I’ve never been good at accepting compliments. Now don’t get me wrong. I want the compliments- sometimes way too often. I have craved the compliments but I was never good at accepting them. WIth that,  I was called out publicly a few years ago on a mastermind call that I was on with John Lee Dumas from Entrepreneurs on Fire. I don’t remember who it was, I think it was Roger Whitney, the host of the Retirement Answerman Podcast who gave me the compliment. Roger is my friend yet the compliment took me by surprise. Others in the group agreed with him and I responded with a very muted, okay, thanks, or the whole ‘it’s no big deal’ type of thing. And John called me out on it, which I so appreciated as painful as it was in the moment. And this is why I love masterminds. And why I love accountability. I don’t respond well when people complain about judgment or they say ‘who are you to question me on what I did’? You can have a great life- go do your thing-  but we’re not going to relate. I like challenges,. Especially when they come from people care about me. And if you can’t take constructive criticism from somebody who cares about you, you’re always going to be limited in your growth. So some people can call it criticism, but it was one of the best pieces of advice.  John basically said to me, don’t do that. You need to be able to handle compliments better than you do. And he explained that we are diminishing the other person’s gratefulness by doing that. And I’ve never really thought of it that way. Actually, I know I’ve never thought of it that way. I always thought that I was being humble. I didn’t want to brag. I didn’t want to pound my chest and say, yeah, I did do that. Nobody loves somebody that does that. But there’s a big difference between being quiet, defensive, and evasive than there is from the bragger. It’s actually two ends of the spectrum and neither of them are good. So I’ve met John many times. I’ve seen him at conferences. He gets swarmed by people, often people that want to tell them how much he’s helped them with this podcast. And he mentioned to me how he handles compliments. He handles it with a lot of gratitude and appreciation and he makes sure that there’s the big smile that goes with it. As well as a giant, thank you. And the appreciation for this person to go out of their way to give him a compliment. You have to understand the true thankfulness does not give off an appearance of vanity or excessive pride. What you are doing is you are appreciating that person’s compliments and giving them recognition. Now I’m going to guess that if you’re listening, you probably don’t go overly crazy on self praise. It’s just a guess. I’m also going to guess that you might go way on the other end and you might deflect or even feel uncomfortable but what’s even worse is if you reject it. But when you reject the compliment, you are not only  downplaying yourself, but you’re downplaying them as well. And without meaning it you’re downplaying their intelligence because if they truly believe in what you did and they’ve truly given you a great compliment, and you tell them that it wasn’t any good or it really wasn’t worth it, Basically what you’re telling them is that their opinion is an accurate. It’s an insult to the person giving you the compliment. So when you reject or deflect a compliment, what you’re really doing is you’re projecting the idea that you have low self esteem. I’m sure you’ve had it where you’ve given a compliment and it’s been blown off. It’s happened to me. And I don’t know about you, but I feel that way. I feel like I gave a compliment, I believed in them and they didn’t believe in themselves. And it made me feel like maybe I was wrong in thinking that way. Somebody else we might want to avoid when you’re in that spot is to get into a compliment comparison. Have you ever done it? When somebody gives you a compliment and you have to give them a compliment right back. Someone says, ‘Your hair looks great! And you immediately respond with ‘Oh, your hair looks great too!’. And they’re like, I’m wearing a hat. And you might think, why couldn’t I just accept their compliment? Instead, I needed to give it right back. And now it seems phony because what will happen is you’ll come across insincere. So to begin with you’re deflecting, you’re getting it away from yourself, which goes back to what we talked about earlier. But you have to think about this- were you really going to compliment that person on what you did compliment them on? Would you have just walked up to that person and said, ‘Your hair looks great today’ when they’re wearing a hat? No, of course you wouldn’t. It’s got to be sincere. It’s got to be meaningful. And it’s got. to be honest. So stop doing that.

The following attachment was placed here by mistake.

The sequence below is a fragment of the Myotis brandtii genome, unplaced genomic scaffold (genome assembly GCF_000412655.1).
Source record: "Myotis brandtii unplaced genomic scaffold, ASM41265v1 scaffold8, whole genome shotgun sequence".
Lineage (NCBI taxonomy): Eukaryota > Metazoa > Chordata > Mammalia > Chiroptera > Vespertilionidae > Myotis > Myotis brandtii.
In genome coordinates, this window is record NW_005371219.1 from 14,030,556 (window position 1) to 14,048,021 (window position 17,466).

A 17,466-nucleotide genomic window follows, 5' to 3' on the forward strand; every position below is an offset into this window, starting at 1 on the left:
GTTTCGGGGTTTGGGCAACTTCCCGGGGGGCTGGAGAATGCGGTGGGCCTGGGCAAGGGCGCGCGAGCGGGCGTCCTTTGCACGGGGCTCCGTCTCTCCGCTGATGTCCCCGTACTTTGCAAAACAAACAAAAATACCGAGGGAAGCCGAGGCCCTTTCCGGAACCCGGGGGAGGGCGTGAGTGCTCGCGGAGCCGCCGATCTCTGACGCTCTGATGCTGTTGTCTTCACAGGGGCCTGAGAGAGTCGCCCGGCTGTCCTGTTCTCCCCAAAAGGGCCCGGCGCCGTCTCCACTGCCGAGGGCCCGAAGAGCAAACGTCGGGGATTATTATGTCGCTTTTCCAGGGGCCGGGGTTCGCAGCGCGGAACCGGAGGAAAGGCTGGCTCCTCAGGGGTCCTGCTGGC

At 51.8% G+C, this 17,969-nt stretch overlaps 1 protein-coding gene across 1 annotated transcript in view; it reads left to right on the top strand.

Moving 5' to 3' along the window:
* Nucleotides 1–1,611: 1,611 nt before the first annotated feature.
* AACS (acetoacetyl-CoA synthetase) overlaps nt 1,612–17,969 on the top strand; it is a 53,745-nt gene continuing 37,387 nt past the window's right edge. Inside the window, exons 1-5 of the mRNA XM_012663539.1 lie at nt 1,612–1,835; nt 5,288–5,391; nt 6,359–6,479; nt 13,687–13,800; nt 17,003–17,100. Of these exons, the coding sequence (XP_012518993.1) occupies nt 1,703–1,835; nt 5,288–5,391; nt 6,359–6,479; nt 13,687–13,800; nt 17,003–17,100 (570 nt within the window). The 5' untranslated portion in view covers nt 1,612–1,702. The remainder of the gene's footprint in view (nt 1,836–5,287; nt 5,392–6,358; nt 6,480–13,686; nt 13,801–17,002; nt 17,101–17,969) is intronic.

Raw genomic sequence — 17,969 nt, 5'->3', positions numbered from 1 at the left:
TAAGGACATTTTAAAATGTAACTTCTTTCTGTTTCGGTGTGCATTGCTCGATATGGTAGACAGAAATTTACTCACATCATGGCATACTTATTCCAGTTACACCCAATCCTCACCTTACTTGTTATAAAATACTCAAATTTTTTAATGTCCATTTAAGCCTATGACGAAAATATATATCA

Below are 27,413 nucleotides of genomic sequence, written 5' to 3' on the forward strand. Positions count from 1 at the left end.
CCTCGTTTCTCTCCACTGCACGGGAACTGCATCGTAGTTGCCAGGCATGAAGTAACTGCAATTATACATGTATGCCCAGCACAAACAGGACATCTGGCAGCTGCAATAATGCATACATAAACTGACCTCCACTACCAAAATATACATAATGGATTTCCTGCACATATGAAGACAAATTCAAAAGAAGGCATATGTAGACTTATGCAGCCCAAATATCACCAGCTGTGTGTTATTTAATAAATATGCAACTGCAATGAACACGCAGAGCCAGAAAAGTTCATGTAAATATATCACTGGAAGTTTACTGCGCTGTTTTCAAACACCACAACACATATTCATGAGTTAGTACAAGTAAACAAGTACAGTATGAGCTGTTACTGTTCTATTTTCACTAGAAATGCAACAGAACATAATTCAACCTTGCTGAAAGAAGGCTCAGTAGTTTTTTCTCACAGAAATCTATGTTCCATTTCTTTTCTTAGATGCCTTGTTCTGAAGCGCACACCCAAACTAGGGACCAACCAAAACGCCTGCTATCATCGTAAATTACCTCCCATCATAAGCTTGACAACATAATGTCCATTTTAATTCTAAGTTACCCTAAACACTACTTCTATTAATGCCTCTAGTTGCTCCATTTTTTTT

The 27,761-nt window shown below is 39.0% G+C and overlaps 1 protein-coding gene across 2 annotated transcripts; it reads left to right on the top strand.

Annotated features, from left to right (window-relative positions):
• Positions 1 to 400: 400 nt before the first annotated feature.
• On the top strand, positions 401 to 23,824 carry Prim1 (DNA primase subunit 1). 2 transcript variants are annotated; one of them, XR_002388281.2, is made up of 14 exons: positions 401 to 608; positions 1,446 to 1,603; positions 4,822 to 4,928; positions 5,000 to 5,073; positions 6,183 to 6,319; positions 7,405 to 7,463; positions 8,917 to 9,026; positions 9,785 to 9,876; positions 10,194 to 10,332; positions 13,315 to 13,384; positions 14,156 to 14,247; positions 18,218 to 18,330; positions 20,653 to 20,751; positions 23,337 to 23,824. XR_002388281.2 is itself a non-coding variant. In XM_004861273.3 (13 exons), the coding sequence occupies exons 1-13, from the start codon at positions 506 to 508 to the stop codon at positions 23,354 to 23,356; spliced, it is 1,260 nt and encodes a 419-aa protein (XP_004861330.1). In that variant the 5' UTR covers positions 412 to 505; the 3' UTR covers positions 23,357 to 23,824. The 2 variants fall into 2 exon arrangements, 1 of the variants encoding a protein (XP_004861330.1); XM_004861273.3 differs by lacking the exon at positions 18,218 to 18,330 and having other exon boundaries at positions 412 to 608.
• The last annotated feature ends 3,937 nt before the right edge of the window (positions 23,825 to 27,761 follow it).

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The Price of Perfection